This model considered continuous biomarkers of the observed diseased group and the non-diseased group. In individual studies, when TP, FP, FN, and TN corresponding to each cut-off are given according to a random number of cut-offs, sensitivity and specificity can be calculated for the respective studies. In particular, this model was developed in accordance with the specificity and 1-sensitivity corresponding to the negative test result in the diagnostic test.
(1)
hSPx=x-μ0σ0, h1-Sex=x-μ1σ1
where h denotes the normal model or logistic model, Sp is the specificity, Se is the sensitivity, x is the threshold, and denote the mean and variance for non-diseased, and and represent the mean and variance for diseased.
From individual data, a normal distribution or a logistic model is used to derive the corresponding model (h) (1), and this model is transformed to a linear mixed effects model for fitting (2) and (3). In general, a linear mixed effects model includes fixed effects (α0, α1, β0, and β1) and random effects (a0, a1, b0, and b1), and the structure of the model is changed according to how the weights of these parameters are set, which correspond to the intercepts and slopes for the respective cases.
(2)
hTNsin0s=α0+a0s+β0+b0sxsi+esi
(3)
hFNsin1s=α1+a1s+β1+b1sxsi+fsi
where TN is true negative, FN is false negative, s denotes study, i is the threshold of the study, α0 and α1, β0 and β1 are fixed intercepts and fixed slopes for non-diseased and diseased, respectively; a0 and a1, b0 and b1 are random intercepts and random slopes for non-diseased and diseased, respectively; e is residual error for non-diseased, and f is residual error for diseased.
As for the model of the diagmeta function, the weights of the individual intercept and slopes are selected when calculating the linear mixed effects model. For the selection, eight options of distribution function are given as follows: “DIDS”, “CIDS”, “DICS”, “CICS”, “DS”, “CS”, “DI”, and “CI” (Figure 4). For example, if it is assumed that the intercepts of individual studies are different and the slopes within the study are the same, the different random intercepts and common random slope (DICS), b0s= b1s= bs, function is selected [17,20,21]. Therefore, it is recommended that clinical researchers make a comprehensive judgment by comparing the values calculated using multiple models rather than trying to understand the problem of setting a statistical model in excessive detail.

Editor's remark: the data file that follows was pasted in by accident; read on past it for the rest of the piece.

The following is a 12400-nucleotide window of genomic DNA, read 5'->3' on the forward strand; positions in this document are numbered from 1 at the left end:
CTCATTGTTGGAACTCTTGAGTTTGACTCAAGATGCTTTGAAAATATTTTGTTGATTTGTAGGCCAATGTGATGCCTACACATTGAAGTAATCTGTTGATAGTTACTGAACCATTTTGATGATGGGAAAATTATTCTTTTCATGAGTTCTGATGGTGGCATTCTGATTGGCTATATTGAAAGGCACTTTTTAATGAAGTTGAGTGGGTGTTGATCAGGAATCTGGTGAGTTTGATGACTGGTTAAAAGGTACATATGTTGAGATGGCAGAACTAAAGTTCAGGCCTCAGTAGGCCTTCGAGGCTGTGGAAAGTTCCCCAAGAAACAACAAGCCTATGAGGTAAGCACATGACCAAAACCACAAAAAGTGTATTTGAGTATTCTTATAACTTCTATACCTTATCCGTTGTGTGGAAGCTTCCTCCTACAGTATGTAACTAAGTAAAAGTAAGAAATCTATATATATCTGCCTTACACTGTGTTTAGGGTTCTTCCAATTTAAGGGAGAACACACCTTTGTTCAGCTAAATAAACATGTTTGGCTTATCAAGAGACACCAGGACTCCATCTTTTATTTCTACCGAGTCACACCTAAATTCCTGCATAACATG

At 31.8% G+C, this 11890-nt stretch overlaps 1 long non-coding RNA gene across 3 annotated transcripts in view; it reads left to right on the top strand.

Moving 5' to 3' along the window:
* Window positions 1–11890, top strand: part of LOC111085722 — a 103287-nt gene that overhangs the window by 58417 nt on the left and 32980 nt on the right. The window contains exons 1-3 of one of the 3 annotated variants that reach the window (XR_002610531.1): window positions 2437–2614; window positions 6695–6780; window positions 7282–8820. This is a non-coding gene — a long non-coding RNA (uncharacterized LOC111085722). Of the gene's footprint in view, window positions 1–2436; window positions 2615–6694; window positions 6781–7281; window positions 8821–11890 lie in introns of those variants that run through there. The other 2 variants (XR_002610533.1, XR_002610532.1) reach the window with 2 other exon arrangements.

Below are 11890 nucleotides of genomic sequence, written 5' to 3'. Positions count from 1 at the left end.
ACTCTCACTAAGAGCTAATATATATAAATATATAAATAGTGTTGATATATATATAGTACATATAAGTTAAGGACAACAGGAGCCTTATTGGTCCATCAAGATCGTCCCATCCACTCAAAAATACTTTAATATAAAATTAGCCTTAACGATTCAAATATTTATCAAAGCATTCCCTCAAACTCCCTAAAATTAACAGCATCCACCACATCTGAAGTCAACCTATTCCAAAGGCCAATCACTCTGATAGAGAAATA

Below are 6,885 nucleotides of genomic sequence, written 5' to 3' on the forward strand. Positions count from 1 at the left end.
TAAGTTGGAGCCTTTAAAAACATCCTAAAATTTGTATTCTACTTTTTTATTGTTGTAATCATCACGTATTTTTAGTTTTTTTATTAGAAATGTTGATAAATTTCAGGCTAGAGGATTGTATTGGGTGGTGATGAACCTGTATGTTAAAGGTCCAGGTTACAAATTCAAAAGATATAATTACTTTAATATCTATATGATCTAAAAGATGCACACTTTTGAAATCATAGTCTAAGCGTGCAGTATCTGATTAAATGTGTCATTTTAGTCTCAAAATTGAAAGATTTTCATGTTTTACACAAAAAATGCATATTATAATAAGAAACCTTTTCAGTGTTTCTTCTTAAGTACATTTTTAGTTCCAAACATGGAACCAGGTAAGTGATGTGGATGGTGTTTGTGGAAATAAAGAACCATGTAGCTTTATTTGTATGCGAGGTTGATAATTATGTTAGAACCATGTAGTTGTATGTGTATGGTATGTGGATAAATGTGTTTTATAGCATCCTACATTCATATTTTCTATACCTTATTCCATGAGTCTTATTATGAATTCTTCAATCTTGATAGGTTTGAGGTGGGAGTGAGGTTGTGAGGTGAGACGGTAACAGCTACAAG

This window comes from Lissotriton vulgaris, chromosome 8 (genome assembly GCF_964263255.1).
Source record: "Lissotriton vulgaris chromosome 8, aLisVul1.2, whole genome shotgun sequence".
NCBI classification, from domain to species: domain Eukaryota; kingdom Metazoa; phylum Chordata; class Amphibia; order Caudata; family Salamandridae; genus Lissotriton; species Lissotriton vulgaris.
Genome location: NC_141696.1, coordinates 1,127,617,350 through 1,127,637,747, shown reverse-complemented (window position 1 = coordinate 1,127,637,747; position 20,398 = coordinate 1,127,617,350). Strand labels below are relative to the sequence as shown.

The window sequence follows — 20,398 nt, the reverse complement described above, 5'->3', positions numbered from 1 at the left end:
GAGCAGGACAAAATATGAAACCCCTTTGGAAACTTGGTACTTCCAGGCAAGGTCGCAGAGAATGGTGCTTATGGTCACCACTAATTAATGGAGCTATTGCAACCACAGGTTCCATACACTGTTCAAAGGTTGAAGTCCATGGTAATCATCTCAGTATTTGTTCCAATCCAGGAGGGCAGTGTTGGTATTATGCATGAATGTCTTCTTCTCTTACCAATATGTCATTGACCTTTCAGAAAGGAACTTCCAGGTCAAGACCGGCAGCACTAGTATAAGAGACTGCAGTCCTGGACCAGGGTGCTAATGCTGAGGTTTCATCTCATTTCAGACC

“log.cutoff” sets whether to use the respective cutoffs after log transformation or use them as the raw data. In general, as the number of data is not large, it is necessary to normalize the values through log transformation.
Examining the results through the summary(diag) function, we can observe and verify the frequency of the cut-offs in detail as well as the number of cut-offs for individual studies. At the bottom of the result window, the total number of studies (13) and the number of used cut-offs (34) are shown as a summary, and the DICS function was used as the model. The optimal cut-off value was 33.666, sensitivity was 0.718, specificity was 0.669, and AUC value was 0.749 (Figure 4).
Along with summary statistics, figures for deriving the statistics are presented (Figure 5). In the original paper on the development of the diagmeta package [17], survival curves were represented in terms of negative test results, but as the package development was already completed and the package was formally registered, the curves are now represented using positive test results. That is, sensitivity and 1-specificity according to the cut-off are presented using a scatter plot, and the diseased and non-diseased groups are indicated using solid and dashed lines, respectively. As for Youden index, the maximum value of the corresponding function was calculated and used as the optimal cut-off. The ROC curves for individual studies were plotted, and the points corresponding to sensitivity and 1-specificity were added by cut-off in the ROC curve of individual studies. Finally, a single SROC curve was created using a mixed linear regression model summarizing the individual ROC curves.

Analysis of heterogeneity

Comparing the bivariate model of the “mada” package with the SROC curve, the bivariate model of the “diagmeta” package, which has larger number of data by using all cut-offs, shows a better distribution in terms of heterogeneity. That is, the distribution of all studies was symmetrical and concentrated, showing no significant heterogeneity. In addition, as described above, as the distribution of all effect sizes is located at the top right corner compared to the SROC inflection point (0.718, 0.669), it can be observed that this example test is a diagnostic test specialized for sensitivity, showing relatively low specificity.
Comparative analysis on the methods of meta-analysis of diagnostic test accuracy studies
In this work, for meta-analysis of DTA studies, summary statistics were calculated and the summary line was analyzed using the “meta”, “mada”, and “diagmeta” packages (Table 2). The summary statistics of the random effect model univariate analysis of the “meta” package with a single cut-off corresponding to the highest Youden index in a single study and those of the bivariate analysis of the “mada” package were highly similar. However, in the bivariate analysis of the “diagmeta” package including all cut-off values, the sensitivity decreased and the specificity increased as the amount of data increased. Considering the heterogeneity of the SROC curve and the use of all given cut-offs, the use of the bivariate analysis model of the “diagmeta” package is recommended.